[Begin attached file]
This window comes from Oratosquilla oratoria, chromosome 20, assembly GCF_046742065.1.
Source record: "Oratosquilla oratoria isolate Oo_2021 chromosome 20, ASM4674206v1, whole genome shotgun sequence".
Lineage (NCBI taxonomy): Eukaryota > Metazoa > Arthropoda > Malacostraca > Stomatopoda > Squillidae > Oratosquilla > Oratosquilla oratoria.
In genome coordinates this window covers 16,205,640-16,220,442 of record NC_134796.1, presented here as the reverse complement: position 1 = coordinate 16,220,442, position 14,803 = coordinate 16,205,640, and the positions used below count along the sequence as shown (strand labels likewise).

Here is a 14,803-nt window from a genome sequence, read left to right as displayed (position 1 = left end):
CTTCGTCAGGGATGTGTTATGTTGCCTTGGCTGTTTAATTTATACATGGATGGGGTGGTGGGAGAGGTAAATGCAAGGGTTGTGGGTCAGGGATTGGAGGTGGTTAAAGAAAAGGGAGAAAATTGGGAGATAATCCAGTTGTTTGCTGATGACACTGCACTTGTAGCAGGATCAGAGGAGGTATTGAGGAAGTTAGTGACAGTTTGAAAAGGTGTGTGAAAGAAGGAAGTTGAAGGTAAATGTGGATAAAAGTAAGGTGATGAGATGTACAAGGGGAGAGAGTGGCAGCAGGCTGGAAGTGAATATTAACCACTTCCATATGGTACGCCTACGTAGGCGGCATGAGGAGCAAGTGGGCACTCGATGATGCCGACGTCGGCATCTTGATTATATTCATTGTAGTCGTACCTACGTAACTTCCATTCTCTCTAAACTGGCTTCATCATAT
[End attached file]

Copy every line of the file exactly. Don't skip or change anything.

This window comes from Oratosquilla oratoria, chromosome 20, assembly GCF_046742065.1.
Source record: "Oratosquilla oratoria isolate Oo_2021 chromosome 20, ASM4674206v1, whole genome shotgun sequence".
Lineage (NCBI taxonomy): Eukaryota > Metazoa > Arthropoda > Malacostraca > Stomatopoda > Squillidae > Oratosquilla > Oratosquilla oratoria.
In genome coordinates this window covers 16,205,640-16,220,442 of record NC_134796.1, presented here as the reverse complement: position 1 = coordinate 16,220,442, position 14,803 = coordinate 16,205,640, and the positions used below count along the sequence as shown (strand labels likewise).

Here is a 14,803-nt window from a genome sequence, read left to right as displayed (position 1 = left end):
CTTCGTCAGGGATGTGTTATGTTGCCTTGGCTGTTTAATTTATACATGGATGGGGTGGTGGGAGAGGTAAATGCAAGGGTTGTGGGTCAGGGATTGGAGGTGGTTAAAGAAAAGGGAGAAAATTGGGAGATAATCCAGTTGTTTGCTGATGACACTGCACTTGTAGCAGGATCAGAGGAGGTATTGAGGAAGTTAGTGACAGTTTGAAAAGGTGTGTGAAAGAAGGAAGTTGAAGGTAAATGTGGATAAAAGTAAGGTGATGAGATGTACAAGGGGAGAGAGTGGCAGCAGGCTGGAAGTGAATATTAACCACTTCCATATGGTACGCCTACGTAGGCGGCATGAGGAGCAAGTGGGCACTCGATGATGCCGACGTCGGCATCTTGATTATATTCATTGTAGTCGTACCTACGTAACTTCCATTCTCTCTAAACTGGCTTCATCATAT